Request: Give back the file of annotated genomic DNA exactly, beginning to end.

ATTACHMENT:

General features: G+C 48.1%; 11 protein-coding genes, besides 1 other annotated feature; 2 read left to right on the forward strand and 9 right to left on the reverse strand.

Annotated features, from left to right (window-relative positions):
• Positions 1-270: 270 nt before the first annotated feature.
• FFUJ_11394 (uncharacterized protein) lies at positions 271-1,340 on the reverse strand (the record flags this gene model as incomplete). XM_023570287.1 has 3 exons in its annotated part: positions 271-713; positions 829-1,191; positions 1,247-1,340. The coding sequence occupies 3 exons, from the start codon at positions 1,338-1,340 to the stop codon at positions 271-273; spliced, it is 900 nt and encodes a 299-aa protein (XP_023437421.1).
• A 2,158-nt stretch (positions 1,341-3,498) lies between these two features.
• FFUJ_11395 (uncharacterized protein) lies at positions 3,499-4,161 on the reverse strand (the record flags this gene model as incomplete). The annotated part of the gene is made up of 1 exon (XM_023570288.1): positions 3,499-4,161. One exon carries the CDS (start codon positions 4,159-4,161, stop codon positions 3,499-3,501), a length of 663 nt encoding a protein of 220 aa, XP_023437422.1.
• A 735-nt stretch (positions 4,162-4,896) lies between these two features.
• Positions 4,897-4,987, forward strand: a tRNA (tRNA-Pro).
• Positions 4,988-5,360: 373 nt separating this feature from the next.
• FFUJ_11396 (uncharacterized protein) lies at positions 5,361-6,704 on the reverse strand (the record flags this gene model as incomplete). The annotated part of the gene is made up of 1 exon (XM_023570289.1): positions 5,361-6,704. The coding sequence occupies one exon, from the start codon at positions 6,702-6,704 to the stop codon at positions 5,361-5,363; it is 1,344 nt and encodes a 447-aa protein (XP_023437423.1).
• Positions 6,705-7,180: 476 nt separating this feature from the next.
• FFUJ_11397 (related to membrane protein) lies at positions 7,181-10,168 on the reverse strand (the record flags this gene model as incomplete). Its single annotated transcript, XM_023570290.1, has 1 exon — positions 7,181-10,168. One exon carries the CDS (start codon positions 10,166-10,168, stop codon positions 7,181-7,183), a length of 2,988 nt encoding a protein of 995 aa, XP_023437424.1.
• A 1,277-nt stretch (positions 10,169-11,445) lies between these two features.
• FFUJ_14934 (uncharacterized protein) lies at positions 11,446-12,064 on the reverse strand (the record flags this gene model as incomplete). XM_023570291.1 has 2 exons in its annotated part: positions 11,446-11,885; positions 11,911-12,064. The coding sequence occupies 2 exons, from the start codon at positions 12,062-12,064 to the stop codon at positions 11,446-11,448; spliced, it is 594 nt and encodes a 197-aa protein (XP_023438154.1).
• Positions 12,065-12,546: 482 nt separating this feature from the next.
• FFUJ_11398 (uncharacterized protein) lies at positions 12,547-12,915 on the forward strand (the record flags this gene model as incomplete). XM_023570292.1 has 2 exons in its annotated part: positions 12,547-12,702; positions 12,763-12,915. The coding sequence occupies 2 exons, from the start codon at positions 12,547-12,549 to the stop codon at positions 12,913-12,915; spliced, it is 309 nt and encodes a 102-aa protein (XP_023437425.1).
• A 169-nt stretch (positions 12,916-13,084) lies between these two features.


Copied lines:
General features: G+C 48.1%; 11 protein-coding genes, besides 1 other annotated feature; 2 read left to right on the forward strand and 9 right to left on the reverse strand.

Annotated features, from left to right (window-relative positions):
• Positions 1-270: 270 nt before the first annotated feature.
• FFUJ_11394 (uncharacterized protein) lies at positions 271-1,340 on the reverse strand (the record flags this gene model as incomplete). XM_023570287.1 has 3 exons in its annotated part: positions 271-713; positions 829-1,191; positions 1,247-1,340. The coding sequence occupies 3 exons, from the start codon at positions 1,338-1,340 to the stop codon at positions 271-273; spliced, it is 900 nt and encodes a 299-aa protein (XP_023437421.1).
• A 2,158-nt stretch (positions 1,341-3,498) lies between these two features.
• FFUJ_11395 (uncharacterized protein) lies at positions 3,499-4,161 on the reverse strand (the record flags this gene model as incomplete). The annotated part of the gene is made up of 1 exon (XM_023570288.1): positions 3,499-4,161. One exon carries the CDS (start codon positions 4,159-4,161, stop codon positions 3,499-3,501), a length of 663 nt encoding a protein of 220 aa, XP_023437422.1.
• A 735-nt stretch (positions 4,162-4,896) lies between these two features.
• Positions 4,897-4,987, forward strand: a tRNA (tRNA-Pro).
• Positions 4,988-5,360: 373 nt separating this feature from the next.
• FFUJ_11396 (uncharacterized protein) lies at positions 5,361-6,704 on the reverse strand (the record flags this gene model as incomplete). The annotated part of the gene is made up of 1 exon (XM_023570289.1): positions 5,361-6,704. The coding sequence occupies one exon, from the start codon at positions 6,702-6,704 to the stop codon at positions 5,361-5,363; it is 1,344 nt and encodes a 447-aa protein (XP_023437423.1).
• Positions 6,705-7,180: 476 nt separating this feature from the next.
• FFUJ_11397 (related to membrane protein) lies at positions 7,181-10,168 on the reverse strand (the record flags this gene model as incomplete). Its single annotated transcript, XM_023570290.1, has 1 exon — positions 7,181-10,168. One exon carries the CDS (start codon positions 10,166-10,168, stop codon positions 7,181-7,183), a length of 2,988 nt encoding a protein of 995 aa, XP_023437424.1.
• A 1,277-nt stretch (positions 10,169-11,445) lies between these two features.
• FFUJ_14934 (uncharacterized protein) lies at positions 11,446-12,064 on the reverse strand (the record flags this gene model as incomplete). XM_023570291.1 has 2 exons in its annotated part: positions 11,446-11,885; positions 11,911-12,064. The coding sequence occupies 2 exons, from the start codon at positions 12,062-12,064 to the stop codon at positions 11,446-11,448; spliced, it is 594 nt and encodes a 197-aa protein (XP_023438154.1).
• Positions 12,065-12,546: 482 nt separating this feature from the next.
• FFUJ_11398 (uncharacterized protein) lies at positions 12,547-12,915 on the forward strand (the record flags this gene model as incomplete). XM_023570292.1 has 2 exons in its annotated part: positions 12,547-12,702; positions 12,763-12,915. The coding sequence occupies 2 exons, from the start codon at positions 12,547-12,549 to the stop codon at positions 12,913-12,915; spliced, it is 309 nt and encodes a 102-aa protein (XP_023437425.1).
• A 169-nt stretch (positions 12,916-13,084) lies between these two features.